LIVE SCIENCE: Questionable Science in a Famous London Cold Case

The Questionable Science Behind the New Jack the Ripper Claim


By Laura Geggel, Associate Editor Live Science

Did the analysis of a silk shawl just provide a major clue in one of London’s coldest cases, the identity of Jack the Ripper?

No. It doesn’t. Not at all. That’s according to two experts, a geneticist and a Ripperologist (a Jack the Ripper historian), who spoke with Live Science about the new study.

In fact, this study has so many holes in it — including the provenance of the shawl, contamination of genetic material on the shawl, and the methods used to analyze this genetic material — that it’s a wonder it was published at all, said Turi King, a reader in genetics and archaeology at the University of Leicester, who was not involved in the study. [10 Biggest Historical Mysteries That Will Probably Never Be Solved]

Jack the Ripper is notorious for killing and mutilating five women in London in just three months during 1888. According to the new study, a silk shawl was found by the body of Catherine Eddowes, a victim killed by Jack the Ripper during the early morning hours of Sept. 30, 1888.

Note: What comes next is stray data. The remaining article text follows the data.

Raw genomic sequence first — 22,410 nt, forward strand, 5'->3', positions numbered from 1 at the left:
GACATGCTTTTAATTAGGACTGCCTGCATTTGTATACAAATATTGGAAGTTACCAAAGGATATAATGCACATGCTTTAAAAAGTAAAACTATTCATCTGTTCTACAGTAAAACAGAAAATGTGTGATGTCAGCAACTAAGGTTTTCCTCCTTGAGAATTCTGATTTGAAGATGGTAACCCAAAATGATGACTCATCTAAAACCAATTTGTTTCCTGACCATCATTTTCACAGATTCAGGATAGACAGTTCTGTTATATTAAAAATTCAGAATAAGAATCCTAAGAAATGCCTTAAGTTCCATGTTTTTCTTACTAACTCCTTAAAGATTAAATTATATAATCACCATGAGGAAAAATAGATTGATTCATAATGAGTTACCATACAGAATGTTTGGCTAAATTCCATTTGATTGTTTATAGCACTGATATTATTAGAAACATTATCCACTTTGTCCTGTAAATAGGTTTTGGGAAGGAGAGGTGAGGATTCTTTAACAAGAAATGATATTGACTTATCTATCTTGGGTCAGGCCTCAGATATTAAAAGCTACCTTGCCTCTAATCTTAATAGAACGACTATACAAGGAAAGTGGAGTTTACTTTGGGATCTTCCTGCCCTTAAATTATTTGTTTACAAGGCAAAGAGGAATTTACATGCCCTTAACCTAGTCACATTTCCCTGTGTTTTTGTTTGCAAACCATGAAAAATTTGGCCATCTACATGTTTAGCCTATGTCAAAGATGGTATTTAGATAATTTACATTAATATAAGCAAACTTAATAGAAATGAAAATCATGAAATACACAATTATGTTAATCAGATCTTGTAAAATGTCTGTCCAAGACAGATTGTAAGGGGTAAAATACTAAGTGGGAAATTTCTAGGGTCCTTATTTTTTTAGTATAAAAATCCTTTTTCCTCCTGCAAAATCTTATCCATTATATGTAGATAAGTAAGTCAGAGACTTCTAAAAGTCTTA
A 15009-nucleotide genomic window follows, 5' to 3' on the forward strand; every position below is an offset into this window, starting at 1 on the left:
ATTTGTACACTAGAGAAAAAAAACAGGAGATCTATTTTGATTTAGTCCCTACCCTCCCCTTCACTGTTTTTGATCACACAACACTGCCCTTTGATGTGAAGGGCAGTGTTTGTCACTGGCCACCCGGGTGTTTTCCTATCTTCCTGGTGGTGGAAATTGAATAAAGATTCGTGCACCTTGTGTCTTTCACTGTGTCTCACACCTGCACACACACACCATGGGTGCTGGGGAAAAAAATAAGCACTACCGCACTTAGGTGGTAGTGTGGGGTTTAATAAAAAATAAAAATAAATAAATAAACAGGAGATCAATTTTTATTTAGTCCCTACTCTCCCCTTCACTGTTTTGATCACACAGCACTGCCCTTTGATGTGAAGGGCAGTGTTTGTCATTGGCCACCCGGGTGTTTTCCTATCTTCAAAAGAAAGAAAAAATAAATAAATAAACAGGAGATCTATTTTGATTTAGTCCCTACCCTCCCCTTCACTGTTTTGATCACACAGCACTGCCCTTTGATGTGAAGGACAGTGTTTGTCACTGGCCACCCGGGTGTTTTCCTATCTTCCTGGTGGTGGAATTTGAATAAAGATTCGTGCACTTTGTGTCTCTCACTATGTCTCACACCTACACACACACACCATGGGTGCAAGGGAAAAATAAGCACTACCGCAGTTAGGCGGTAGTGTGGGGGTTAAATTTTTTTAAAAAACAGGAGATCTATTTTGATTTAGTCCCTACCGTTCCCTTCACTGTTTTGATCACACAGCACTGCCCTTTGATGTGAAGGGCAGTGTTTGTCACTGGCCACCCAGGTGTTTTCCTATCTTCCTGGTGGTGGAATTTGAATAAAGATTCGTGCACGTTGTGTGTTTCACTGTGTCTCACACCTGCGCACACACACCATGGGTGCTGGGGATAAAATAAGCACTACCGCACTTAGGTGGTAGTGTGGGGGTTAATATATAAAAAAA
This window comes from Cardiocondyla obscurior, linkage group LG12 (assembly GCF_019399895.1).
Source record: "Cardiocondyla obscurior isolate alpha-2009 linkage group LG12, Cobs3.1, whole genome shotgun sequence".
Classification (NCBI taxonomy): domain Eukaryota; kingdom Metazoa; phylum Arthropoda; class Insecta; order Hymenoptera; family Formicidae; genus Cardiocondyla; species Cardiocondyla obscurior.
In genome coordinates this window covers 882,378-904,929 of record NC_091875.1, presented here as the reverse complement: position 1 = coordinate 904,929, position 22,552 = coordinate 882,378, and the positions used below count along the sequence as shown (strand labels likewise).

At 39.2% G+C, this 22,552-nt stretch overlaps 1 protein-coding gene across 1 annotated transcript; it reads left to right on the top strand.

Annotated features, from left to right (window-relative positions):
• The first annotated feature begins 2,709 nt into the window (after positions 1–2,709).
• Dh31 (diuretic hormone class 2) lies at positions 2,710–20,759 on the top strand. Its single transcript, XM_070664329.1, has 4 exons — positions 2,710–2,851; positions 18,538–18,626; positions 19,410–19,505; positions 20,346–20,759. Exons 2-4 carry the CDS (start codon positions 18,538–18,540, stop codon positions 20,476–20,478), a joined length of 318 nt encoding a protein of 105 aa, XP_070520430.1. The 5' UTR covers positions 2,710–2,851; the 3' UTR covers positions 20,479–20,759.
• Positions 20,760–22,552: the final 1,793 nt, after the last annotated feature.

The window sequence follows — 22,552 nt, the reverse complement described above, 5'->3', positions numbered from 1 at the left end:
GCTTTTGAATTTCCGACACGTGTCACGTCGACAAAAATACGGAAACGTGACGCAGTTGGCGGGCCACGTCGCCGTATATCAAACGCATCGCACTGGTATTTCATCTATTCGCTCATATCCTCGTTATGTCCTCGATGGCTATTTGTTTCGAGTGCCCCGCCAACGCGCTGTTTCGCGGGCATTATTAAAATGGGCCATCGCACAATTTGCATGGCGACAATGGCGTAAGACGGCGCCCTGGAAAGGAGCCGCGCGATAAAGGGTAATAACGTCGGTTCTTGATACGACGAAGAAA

Read Full Complete Article on >>>

Due to the nature of independent content, VT cannot guarantee content validity.
We ask you to Read Our Content Policy so a clear comprehension of VT's independent non-censored media is understood and given its proper place in the world of news, opinion and media.

All content is owned by author exclusively. Expressed opinions are NOT necessarily the views of VT, other authors, affiliates, advertisers, sponsors, partners or technicians. Some content may be satirical in nature. All images within are full responsibility of author and NOT VT.

About VT - Read Full Policy Notice - Comment Policy


  1. Yes, I saw that too, and although circumstantial it was quite compelling. My question always was: if the murdered woman was a prostitute (officially or unofficially, don’t make any difference) then to find a sample of semen there is not surprising, and the pool of suspects could be very large, depending on trade! So even if the shawl’a provenance is 100% genuine, there is no reason to infer that the biological sample (cough) is that of Jack the Ripper. Don’t you think?

Comments are closed.